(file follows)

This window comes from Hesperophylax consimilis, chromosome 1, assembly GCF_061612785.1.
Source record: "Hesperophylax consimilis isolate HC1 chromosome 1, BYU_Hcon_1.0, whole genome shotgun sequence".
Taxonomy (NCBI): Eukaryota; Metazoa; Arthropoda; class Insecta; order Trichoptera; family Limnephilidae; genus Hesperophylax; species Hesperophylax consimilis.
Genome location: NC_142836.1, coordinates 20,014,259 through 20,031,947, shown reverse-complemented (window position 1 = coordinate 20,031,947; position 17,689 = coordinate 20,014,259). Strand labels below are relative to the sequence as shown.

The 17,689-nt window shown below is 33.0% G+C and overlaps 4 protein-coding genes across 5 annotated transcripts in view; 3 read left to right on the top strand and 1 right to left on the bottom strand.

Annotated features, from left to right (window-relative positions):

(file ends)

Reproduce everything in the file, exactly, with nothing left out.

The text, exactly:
This window comes from Hesperophylax consimilis, chromosome 1, assembly GCF_061612785.1.
Source record: "Hesperophylax consimilis isolate HC1 chromosome 1, BYU_Hcon_1.0, whole genome shotgun sequence".
Taxonomy (NCBI): Eukaryota; Metazoa; Arthropoda; class Insecta; order Trichoptera; family Limnephilidae; genus Hesperophylax; species Hesperophylax consimilis.
Genome location: NC_142836.1, coordinates 20,014,259 through 20,031,947, shown reverse-complemented (window position 1 = coordinate 20,031,947; position 17,689 = coordinate 20,014,259). Strand labels below are relative to the sequence as shown.

The 17,689-nt window shown below is 33.0% G+C and overlaps 4 protein-coding genes across 5 annotated transcripts in view; 3 read left to right on the top strand and 1 right to left on the bottom strand.

Annotated features, from left to right (window-relative positions):